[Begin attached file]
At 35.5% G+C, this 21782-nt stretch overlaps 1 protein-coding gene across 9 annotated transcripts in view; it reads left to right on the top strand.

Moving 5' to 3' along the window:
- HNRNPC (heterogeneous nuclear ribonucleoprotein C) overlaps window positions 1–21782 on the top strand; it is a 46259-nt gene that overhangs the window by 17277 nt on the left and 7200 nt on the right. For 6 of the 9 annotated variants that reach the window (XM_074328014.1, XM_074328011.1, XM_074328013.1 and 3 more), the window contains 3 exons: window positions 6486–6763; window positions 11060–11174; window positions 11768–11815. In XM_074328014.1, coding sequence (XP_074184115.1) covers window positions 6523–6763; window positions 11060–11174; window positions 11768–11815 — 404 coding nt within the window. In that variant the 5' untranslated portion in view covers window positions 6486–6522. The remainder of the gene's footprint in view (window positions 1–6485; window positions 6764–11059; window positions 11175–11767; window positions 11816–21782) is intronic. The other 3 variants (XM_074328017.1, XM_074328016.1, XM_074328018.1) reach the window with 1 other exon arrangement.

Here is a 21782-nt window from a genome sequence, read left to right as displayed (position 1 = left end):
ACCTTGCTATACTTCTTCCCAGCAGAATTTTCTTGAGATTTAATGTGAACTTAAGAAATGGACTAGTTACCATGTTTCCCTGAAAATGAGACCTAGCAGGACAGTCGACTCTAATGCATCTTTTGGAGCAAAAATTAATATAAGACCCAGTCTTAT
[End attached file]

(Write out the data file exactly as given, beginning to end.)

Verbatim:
At 35.5% G+C, this 21782-nt stretch overlaps 1 protein-coding gene across 9 annotated transcripts in view; it reads left to right on the top strand.

Moving 5' to 3' along the window:
- HNRNPC (heterogeneous nuclear ribonucleoprotein C) overlaps window positions 1–21782 on the top strand; it is a 46259-nt gene that overhangs the window by 17277 nt on the left and 7200 nt on the right. For 6 of the 9 annotated variants that reach the window (XM_074328014.1, XM_074328011.1, XM_074328013.1 and 3 more), the window contains 3 exons: window positions 6486–6763; window positions 11060–11174; window positions 11768–11815. In XM_074328014.1, coding sequence (XP_074184115.1) covers window positions 6523–6763; window positions 11060–11174; window positions 11768–11815 — 404 coding nt within the window. In that variant the 5' untranslated portion in view covers window positions 6486–6522. The remainder of the gene's footprint in view (window positions 1–6485; window positions 6764–11059; window positions 11175–11767; window positions 11816–21782) is intronic. The other 3 variants (XM_074328017.1, XM_074328016.1, XM_074328018.1) reach the window with 1 other exon arrangement.

Here is a 21782-nt window from a genome sequence, read left to right as displayed (position 1 = left end):
ACCTTGCTATACTTCTTCCCAGCAGAATTTTCTTGAGATTTAATGTGAACTTAAGAAATGGACTAGTTACCATGTTTCCCTGAAAATGAGACCTAGCAGGACAGTCGACTCTAATGCATCTTTTGGAGCAAAAATTAATATAAGACCCAGTCTTAT